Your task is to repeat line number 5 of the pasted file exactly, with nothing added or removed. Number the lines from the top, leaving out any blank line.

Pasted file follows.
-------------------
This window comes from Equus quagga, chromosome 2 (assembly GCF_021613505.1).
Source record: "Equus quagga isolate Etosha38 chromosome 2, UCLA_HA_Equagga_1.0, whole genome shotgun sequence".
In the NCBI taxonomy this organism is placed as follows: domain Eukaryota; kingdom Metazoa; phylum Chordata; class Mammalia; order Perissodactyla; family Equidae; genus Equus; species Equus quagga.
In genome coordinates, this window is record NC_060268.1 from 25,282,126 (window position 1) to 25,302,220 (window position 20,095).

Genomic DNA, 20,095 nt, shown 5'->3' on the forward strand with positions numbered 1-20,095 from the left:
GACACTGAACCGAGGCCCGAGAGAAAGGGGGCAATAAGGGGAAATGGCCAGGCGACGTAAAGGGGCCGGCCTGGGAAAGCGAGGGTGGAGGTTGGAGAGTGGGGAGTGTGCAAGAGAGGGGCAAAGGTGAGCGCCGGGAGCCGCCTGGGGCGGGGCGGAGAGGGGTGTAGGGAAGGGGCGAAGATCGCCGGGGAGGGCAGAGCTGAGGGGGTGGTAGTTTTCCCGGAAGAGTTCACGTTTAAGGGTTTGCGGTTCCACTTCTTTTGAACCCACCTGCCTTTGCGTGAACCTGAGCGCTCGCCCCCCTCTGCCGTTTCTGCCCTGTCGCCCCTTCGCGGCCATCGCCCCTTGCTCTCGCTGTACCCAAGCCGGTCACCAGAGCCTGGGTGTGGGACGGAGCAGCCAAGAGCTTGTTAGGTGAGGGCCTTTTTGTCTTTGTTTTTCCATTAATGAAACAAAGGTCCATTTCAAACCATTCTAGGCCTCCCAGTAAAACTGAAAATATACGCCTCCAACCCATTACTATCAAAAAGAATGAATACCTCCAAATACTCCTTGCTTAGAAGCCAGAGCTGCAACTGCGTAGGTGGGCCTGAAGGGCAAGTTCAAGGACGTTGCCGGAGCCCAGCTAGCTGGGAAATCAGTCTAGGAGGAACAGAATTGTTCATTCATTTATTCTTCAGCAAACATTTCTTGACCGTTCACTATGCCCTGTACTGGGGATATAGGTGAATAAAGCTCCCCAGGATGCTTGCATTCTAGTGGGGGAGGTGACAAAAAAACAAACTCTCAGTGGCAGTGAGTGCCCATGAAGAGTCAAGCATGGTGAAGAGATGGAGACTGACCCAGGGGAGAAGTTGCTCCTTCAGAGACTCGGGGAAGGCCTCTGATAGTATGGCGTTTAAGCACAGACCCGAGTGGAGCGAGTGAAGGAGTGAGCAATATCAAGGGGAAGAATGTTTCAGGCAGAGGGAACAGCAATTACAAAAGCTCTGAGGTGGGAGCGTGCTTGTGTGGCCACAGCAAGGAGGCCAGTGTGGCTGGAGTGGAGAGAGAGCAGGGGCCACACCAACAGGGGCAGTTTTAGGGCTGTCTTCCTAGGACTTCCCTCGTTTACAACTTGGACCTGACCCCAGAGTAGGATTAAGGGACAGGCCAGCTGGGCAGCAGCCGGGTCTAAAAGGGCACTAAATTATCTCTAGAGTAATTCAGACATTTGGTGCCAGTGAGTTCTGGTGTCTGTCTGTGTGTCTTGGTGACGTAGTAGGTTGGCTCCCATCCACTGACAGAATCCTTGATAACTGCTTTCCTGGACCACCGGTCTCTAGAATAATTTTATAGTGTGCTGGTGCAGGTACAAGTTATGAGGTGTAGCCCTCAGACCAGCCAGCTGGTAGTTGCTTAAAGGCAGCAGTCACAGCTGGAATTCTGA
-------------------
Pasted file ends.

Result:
Genomic DNA, 20,095 nt, shown 5'->3' on the forward strand with positions numbered 1-20,095 from the left: